Data Shows An Opening For Democrats In Georgia

In the past, Democrats have asserted that demographics in Georgia, spurred by population growth in the metro-Atlanta area, would eventually give them the ability to be competitive in statewide politics. Their case is based on increased Asian American and Hispanic registration and strong turnout among reliably Democratic African American voters. This was the argument in favor of a strong showing by former Democratic Senate candidate, Michelle Nunn, back in 2014. From Osita Nwanevu over at Slate:

The changes that have taken place in Georgia mirror the kinds of changes that have put into play other formerly solid Republican states in the South, like Virginia and North Carolina. As with these states, Georgia’ population has been growing and diversifying. In 2000, roughly 63 percent of Georgians were whiteToday, an estimated 54 percent are, the result of a Latino population that has grown from roughly 5 percent to more than 9 percent, a black population that has grown from 29 percent to 31 percent, and an Asian population that has grown from roughly 2 percent to 4 percent.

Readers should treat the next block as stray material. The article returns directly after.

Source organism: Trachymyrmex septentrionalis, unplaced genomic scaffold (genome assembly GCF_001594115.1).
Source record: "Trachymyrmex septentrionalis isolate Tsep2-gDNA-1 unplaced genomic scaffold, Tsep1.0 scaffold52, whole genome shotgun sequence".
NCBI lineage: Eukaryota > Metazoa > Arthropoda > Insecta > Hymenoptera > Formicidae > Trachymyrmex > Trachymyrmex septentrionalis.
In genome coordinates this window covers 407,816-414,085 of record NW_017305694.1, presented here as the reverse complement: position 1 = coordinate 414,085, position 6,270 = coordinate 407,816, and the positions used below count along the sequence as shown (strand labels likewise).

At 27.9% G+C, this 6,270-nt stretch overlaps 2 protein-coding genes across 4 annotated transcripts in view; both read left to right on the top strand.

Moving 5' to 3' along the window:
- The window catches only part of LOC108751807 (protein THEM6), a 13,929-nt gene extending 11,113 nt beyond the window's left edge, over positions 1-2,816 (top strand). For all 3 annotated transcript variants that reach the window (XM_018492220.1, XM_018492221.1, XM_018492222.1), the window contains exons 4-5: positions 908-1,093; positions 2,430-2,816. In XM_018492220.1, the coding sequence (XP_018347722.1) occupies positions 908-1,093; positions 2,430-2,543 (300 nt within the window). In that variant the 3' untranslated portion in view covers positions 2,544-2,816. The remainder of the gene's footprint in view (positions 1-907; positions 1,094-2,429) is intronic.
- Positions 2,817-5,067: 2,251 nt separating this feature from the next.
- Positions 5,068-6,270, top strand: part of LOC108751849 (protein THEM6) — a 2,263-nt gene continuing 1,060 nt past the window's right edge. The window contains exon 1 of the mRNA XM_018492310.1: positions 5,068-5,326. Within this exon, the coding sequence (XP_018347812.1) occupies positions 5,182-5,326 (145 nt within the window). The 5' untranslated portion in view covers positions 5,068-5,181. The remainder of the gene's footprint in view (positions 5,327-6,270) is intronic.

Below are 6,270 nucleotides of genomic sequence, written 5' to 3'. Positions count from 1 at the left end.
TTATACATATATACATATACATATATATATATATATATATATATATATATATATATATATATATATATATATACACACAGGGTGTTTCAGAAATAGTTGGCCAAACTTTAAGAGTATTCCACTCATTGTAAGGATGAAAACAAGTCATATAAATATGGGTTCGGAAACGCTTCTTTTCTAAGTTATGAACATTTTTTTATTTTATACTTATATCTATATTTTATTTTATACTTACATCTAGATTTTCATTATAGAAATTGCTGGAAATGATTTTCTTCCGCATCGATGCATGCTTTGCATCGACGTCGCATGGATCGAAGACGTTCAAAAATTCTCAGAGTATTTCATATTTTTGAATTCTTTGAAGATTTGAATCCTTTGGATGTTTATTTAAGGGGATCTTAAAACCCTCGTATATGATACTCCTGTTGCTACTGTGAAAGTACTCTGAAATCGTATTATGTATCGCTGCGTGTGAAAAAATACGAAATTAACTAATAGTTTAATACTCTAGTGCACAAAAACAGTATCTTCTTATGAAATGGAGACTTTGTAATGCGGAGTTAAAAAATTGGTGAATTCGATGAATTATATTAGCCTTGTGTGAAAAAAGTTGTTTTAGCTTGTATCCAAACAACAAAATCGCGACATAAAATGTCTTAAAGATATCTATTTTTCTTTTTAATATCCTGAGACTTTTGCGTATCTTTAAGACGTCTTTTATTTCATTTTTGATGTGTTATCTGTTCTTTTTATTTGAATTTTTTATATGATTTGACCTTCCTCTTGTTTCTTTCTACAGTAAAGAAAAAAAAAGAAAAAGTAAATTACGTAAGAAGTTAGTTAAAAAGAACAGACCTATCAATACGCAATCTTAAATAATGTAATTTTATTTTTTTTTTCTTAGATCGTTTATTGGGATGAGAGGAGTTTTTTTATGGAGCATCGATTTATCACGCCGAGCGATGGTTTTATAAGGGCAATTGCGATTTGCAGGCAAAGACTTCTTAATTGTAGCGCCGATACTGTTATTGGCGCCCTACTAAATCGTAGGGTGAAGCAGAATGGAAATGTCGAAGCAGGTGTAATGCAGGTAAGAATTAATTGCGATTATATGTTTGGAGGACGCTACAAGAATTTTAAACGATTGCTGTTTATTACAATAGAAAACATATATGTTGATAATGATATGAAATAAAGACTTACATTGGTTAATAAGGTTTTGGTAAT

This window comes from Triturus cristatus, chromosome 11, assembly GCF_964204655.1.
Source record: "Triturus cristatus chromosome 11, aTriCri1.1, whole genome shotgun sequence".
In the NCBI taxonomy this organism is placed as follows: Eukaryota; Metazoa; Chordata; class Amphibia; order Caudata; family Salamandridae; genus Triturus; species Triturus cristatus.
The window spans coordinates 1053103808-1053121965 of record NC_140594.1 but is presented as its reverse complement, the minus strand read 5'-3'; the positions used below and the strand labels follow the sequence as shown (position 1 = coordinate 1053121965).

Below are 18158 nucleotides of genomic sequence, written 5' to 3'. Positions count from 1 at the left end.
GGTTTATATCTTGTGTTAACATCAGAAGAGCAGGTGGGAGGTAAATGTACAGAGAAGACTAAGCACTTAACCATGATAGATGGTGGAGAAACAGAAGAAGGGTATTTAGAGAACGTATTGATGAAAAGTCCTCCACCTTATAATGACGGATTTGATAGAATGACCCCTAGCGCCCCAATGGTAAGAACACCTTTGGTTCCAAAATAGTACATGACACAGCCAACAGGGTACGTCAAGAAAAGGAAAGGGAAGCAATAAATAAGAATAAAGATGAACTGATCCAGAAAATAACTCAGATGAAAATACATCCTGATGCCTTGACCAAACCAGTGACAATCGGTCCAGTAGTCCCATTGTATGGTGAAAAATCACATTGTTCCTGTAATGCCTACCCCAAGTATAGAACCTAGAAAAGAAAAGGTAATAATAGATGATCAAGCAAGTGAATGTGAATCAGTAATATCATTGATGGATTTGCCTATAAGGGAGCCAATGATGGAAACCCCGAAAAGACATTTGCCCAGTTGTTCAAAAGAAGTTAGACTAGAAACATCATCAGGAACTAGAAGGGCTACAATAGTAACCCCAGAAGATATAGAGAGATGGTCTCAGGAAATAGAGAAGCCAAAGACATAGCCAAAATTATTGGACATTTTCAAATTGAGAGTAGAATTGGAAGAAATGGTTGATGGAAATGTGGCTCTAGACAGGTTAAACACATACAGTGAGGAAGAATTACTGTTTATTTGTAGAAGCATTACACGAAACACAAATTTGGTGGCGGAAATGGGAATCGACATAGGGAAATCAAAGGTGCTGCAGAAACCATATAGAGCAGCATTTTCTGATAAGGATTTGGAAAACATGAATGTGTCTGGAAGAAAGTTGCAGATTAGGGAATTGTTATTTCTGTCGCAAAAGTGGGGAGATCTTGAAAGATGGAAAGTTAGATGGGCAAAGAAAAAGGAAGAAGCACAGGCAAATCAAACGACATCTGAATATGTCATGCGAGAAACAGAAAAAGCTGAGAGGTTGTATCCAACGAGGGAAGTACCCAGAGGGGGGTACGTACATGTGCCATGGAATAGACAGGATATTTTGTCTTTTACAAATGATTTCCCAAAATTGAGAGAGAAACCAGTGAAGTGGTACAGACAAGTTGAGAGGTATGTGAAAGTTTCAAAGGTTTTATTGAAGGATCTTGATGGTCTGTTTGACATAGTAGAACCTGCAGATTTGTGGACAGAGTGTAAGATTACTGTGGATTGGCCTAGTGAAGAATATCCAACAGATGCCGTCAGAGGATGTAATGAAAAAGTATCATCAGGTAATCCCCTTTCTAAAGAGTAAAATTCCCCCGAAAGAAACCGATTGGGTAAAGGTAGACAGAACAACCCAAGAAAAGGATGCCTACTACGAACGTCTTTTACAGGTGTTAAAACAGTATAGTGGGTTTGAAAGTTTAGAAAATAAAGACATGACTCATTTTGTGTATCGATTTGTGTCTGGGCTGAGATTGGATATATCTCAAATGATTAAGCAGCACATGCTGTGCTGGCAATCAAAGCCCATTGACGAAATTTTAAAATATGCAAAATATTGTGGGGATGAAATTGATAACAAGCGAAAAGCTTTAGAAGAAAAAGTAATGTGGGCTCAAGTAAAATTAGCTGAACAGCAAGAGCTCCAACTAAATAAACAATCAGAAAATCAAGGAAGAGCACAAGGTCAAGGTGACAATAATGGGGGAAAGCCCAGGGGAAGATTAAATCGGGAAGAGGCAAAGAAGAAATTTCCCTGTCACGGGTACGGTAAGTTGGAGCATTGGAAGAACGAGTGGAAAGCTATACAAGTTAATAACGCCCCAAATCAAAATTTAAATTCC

For old time’s sake, you can read the full article, here.

Due to her rather poor showing when faced with a national Republican wave, it seems that trusting in demographics could be a formula for success later rather than sooner.

Or, there could be yet another way for Georgia Democrats to get their foot in the door. In yesterday’s New York Times, The Upshot’s Nate Cohn made a slightly different argument to explain why Georgia may be in play for the Clinton campaign.